Despite all his rage, is Alex Jones still just a rat in a cage?
In August, Facebook removed four pages run by Jones, a vile conspiracy theorist, and his company, Infowars. YouTube closed his account. So did Pinterest. Apple banned several audio streams. Spotify cut a major podcast. Twitter suspended Jones’ account for one week.
Jones was livid. “Tell folks, it’s the most censored program in the world for a reason,” he said in a video. “Jones is dialled in! Jones knows who the enemy! He understands the globalist program and he knows how to take action!”
(Remember: Jones stated that the 11 September 2001 terrorist attacks were a conspiracy and the 2012 mass shooting at a school in Connecticut in which 20 children and six adults were killed was a hoax. And note that “globalist” is considered racist code for “Jew.”)
The banning highlighted the issue of free speech, media law and social media company policies. Jones may think of himself as trapped like a rat in a censored cage of his own private media now that social platforms have banned him, but it is Twitter’s recent livestream of a Smashing Pumpkins concert that will also be a bigger turning point in the debate.
The removal of Jones and the airing of the musical performance, among other recent events, show that it is only a matter of when, not if, social networks will effectively – if not also legally – be media companies rather than neutral tech platforms.
(For this column, neither Facebook, Twitter, nor the US Federal Communications Commission responded to requests for comment on the issues that I discuss.)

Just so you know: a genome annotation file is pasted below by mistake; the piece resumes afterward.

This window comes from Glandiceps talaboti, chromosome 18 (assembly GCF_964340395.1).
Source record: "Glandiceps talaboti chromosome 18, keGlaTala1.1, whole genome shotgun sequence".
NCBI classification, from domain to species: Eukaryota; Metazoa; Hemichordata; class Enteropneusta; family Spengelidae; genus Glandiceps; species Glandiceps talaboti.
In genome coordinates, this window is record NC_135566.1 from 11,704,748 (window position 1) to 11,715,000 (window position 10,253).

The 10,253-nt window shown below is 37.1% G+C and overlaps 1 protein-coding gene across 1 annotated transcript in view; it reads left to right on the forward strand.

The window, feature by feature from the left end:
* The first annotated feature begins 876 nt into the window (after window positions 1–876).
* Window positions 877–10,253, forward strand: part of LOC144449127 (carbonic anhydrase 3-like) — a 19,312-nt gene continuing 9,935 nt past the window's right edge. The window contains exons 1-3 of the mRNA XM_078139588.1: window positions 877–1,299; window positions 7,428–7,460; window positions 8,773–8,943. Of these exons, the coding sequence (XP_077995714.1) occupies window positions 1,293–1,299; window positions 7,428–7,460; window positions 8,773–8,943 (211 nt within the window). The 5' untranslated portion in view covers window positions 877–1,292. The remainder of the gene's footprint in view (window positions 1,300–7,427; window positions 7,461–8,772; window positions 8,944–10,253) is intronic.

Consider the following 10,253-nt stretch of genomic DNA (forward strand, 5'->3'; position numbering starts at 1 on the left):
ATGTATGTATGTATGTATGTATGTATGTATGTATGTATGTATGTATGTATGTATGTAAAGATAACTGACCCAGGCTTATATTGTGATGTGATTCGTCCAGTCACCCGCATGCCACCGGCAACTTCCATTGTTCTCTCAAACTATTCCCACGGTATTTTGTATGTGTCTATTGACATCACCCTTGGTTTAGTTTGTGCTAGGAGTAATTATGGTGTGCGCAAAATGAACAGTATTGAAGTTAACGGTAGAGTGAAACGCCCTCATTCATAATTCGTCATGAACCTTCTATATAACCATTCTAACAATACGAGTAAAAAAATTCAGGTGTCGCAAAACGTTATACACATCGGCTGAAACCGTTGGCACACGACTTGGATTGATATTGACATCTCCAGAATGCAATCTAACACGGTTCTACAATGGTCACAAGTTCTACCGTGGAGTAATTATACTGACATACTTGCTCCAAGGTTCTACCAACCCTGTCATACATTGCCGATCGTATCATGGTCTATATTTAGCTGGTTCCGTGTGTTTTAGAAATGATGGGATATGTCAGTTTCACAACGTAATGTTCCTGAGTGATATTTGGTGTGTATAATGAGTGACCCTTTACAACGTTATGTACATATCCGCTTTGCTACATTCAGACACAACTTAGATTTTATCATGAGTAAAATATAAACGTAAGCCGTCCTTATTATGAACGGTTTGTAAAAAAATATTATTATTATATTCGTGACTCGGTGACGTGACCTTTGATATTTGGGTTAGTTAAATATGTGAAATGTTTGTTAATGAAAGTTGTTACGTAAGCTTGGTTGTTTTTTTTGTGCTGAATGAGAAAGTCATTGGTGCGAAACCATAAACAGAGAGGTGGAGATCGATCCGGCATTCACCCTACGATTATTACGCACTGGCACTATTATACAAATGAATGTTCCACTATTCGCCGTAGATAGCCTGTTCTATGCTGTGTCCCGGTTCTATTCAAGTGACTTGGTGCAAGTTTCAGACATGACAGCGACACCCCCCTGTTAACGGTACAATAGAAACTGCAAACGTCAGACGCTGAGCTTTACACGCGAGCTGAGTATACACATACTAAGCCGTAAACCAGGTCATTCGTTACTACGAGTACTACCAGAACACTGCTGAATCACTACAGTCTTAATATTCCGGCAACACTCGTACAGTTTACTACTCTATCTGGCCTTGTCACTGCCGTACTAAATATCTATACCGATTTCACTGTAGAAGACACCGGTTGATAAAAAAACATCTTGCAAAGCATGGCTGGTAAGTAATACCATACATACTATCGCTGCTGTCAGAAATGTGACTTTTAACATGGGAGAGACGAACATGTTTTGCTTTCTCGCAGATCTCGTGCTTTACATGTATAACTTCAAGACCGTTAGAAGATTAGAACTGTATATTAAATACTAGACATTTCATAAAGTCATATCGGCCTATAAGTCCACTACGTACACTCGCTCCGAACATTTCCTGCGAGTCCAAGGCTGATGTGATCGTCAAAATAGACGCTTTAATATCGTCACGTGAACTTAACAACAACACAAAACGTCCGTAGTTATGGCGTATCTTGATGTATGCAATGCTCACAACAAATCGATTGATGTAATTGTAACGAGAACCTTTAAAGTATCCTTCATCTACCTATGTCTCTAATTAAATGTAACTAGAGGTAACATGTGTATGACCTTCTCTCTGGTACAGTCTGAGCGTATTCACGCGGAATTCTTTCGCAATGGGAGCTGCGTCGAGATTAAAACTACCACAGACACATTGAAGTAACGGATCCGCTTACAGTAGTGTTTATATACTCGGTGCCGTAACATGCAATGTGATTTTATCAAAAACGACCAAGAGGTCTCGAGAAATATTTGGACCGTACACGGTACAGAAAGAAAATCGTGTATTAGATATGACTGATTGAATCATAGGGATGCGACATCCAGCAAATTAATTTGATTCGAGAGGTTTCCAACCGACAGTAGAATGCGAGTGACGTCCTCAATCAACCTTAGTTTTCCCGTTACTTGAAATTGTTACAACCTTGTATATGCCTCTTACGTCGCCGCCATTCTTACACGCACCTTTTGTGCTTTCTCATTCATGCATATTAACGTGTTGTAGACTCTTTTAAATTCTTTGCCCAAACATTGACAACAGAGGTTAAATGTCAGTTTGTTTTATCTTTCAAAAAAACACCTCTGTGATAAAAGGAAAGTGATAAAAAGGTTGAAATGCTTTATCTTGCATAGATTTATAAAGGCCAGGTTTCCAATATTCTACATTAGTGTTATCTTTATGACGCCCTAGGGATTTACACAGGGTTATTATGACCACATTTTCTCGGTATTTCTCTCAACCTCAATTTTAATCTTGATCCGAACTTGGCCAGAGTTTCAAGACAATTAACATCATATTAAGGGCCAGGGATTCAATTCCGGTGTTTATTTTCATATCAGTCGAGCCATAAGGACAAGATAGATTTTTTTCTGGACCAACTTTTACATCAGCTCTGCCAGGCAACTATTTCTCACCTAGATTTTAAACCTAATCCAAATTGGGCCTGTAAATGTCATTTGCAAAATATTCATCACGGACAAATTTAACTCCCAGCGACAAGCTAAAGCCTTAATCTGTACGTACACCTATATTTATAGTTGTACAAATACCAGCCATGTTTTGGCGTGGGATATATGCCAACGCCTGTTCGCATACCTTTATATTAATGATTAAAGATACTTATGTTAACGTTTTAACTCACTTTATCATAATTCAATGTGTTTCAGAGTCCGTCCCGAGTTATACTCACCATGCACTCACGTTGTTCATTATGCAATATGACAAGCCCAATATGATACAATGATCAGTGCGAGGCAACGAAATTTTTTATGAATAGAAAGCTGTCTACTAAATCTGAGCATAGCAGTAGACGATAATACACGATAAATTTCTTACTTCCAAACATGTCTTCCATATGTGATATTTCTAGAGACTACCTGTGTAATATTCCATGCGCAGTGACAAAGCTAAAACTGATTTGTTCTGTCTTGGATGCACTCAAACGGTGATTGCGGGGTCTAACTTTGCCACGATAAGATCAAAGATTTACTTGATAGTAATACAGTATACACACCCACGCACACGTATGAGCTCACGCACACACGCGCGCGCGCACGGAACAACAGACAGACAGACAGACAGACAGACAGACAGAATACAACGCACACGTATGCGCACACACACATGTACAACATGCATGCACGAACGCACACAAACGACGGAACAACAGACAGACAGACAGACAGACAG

Media versus platforms
In the United States, the legal issue depends on Section 230 of the 1996 Telecommunications Act (informally called the Communications Decency Act). The law states that “no provider or user of an interactive computer service shall be treated as the publisher or speaker of any information provided by another information content provider.”
The law exempts a “provider or user of an interactive computer service” from liability as long as action is taken “in good faith to restrict access to or availability of material that the provider or user considers to be obscene, lewd, lascivious, filthy, excessively violent, harassing, or otherwise objectionable”.
In other words, interactive media services are not the publishers of the material that people distribute over them, and they are not liable for material as long as they try to remove anything objectionable.
The first question: what is the difference between a “media company” and an “interactive computer service”?
A media company is a “one to many” operation. Take The Drum. The company produces a magazine, a website, and a mobile app as well as numerous events and awards shows. Everything is created, edited, and transmitted in one-way communication. (I may write this biweekly column, but The Drum publishes it.) Media companies are responsible for what they transmit.